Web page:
Over the past week our Twitter Sentiment Indicator for the S&P 500 Index (SPX) rose sharply. The rise was a result of bears giving up once SPX had a strong close above 1900. In fact the move in price caused the intensity of bearish tweets to drop by half. The bullish tweets didn’t increase much which signals that the bears aren’t turning bullish, merely stepping aside. Until the bears turn bullish the market won’t have the fuel to push prices significantly higher.
Support and resistance levels are slowly moving up with the market. However, the break above 1900 on SPX still isn’t bringing with it substantially higher price projections from traders on Twitter. Most of the bullish tweets are clustered between 1925 and 1930, with some fun being had by bears stating the highs of the year will be 1929. There are also a few scattered tweets near the 2000 level. Below the market 1910 is the only significant support. This is further evidence that the bears have stepped aside as they’re not calling for prices to drop.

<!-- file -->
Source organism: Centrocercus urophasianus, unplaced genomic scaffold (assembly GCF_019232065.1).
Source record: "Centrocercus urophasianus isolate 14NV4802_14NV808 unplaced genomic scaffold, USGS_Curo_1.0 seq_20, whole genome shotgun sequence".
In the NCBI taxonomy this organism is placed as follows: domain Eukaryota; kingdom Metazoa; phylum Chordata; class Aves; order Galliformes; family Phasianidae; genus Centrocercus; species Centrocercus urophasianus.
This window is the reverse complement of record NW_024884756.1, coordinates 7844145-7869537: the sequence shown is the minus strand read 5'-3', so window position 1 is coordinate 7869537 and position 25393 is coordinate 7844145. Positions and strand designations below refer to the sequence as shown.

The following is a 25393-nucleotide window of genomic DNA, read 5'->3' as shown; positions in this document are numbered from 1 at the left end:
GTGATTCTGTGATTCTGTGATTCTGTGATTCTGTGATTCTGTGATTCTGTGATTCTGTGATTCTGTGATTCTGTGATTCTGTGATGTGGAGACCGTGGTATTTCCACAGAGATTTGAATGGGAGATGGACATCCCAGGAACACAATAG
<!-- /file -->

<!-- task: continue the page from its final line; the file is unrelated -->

Every sector is showing positive sentiment readings. Over the past two years there have been several such instances and they all resulted in a short term top. It indicates that people are rotating into defensive stocks as the market pushes higher. This suggests that some caution is warranted near term.
Overall sentiment indicates that new gains will come slowly. The bulls can’t increase their numbers and the bears are refusing to play. Traders won’t commit themselves to higher prices and sector sentiment has a pattern of rotation to defensive stocks. Added all together and it suggest the market will continue its theme for 2014 where it makes a marginal new high then drifts sideways.